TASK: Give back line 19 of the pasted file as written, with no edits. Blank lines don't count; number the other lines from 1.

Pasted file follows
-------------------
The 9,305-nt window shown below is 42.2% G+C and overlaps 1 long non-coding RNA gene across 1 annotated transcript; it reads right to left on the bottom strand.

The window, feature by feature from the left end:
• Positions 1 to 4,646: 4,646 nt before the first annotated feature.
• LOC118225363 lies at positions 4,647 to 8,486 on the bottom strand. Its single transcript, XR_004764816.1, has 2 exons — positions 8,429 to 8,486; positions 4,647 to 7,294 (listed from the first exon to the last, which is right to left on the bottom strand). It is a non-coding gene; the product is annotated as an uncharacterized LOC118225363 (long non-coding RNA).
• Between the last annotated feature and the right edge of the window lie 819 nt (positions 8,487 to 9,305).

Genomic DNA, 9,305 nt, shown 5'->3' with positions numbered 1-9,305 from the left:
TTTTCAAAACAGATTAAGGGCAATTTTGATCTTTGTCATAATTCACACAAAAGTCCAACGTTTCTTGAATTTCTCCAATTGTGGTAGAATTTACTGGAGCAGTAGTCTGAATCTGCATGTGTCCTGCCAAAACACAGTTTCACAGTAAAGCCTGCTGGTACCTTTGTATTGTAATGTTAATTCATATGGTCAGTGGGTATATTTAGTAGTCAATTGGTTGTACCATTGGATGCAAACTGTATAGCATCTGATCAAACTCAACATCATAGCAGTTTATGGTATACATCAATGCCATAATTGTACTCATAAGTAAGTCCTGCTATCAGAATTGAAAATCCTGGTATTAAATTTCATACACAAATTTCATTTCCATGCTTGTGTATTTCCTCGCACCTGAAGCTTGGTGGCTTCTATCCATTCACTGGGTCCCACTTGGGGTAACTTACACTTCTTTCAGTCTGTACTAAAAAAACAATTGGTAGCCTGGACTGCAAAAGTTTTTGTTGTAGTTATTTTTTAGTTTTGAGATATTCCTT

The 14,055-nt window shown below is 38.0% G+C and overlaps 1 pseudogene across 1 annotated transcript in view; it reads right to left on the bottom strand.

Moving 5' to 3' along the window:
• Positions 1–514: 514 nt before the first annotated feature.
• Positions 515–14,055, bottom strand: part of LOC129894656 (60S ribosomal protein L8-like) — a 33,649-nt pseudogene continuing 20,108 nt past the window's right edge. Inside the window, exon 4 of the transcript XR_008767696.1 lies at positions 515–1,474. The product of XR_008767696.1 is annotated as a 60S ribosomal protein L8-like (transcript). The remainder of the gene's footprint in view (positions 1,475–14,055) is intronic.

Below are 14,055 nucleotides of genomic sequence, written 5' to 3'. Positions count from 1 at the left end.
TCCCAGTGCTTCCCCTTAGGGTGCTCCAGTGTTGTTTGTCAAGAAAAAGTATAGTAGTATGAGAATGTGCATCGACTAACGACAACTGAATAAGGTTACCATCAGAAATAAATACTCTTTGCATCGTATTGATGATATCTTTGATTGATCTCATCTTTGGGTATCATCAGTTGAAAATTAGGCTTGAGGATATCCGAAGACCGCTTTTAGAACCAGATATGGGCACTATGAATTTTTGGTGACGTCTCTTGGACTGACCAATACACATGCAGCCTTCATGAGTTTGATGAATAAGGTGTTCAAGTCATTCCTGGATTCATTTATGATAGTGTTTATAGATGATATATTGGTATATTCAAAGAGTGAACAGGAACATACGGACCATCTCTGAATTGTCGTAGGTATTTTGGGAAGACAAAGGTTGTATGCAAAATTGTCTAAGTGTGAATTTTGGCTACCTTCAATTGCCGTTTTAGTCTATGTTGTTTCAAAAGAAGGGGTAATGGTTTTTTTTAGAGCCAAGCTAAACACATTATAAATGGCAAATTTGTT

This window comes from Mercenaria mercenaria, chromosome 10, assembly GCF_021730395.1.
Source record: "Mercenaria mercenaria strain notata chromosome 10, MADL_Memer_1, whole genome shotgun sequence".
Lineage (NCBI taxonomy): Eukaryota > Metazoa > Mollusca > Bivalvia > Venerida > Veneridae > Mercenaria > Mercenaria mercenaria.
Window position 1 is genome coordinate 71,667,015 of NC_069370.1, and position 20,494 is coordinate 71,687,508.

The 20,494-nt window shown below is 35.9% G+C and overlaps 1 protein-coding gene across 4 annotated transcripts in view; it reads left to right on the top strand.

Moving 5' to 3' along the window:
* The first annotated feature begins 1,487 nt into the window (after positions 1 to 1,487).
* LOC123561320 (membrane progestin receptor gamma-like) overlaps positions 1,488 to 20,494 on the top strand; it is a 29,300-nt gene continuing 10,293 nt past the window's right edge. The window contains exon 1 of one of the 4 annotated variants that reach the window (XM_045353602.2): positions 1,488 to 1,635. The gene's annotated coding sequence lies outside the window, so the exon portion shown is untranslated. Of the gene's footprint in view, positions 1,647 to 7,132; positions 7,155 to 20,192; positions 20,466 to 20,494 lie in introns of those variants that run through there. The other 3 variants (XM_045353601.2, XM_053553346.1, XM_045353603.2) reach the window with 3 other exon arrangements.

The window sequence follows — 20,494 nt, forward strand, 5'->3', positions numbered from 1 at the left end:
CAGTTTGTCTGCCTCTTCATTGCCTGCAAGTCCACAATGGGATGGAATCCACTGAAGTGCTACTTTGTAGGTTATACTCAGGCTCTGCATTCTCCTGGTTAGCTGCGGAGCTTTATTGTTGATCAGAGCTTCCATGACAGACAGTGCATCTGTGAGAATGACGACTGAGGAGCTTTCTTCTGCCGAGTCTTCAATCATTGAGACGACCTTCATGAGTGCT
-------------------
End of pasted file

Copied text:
Moving 5' to 3' along the window: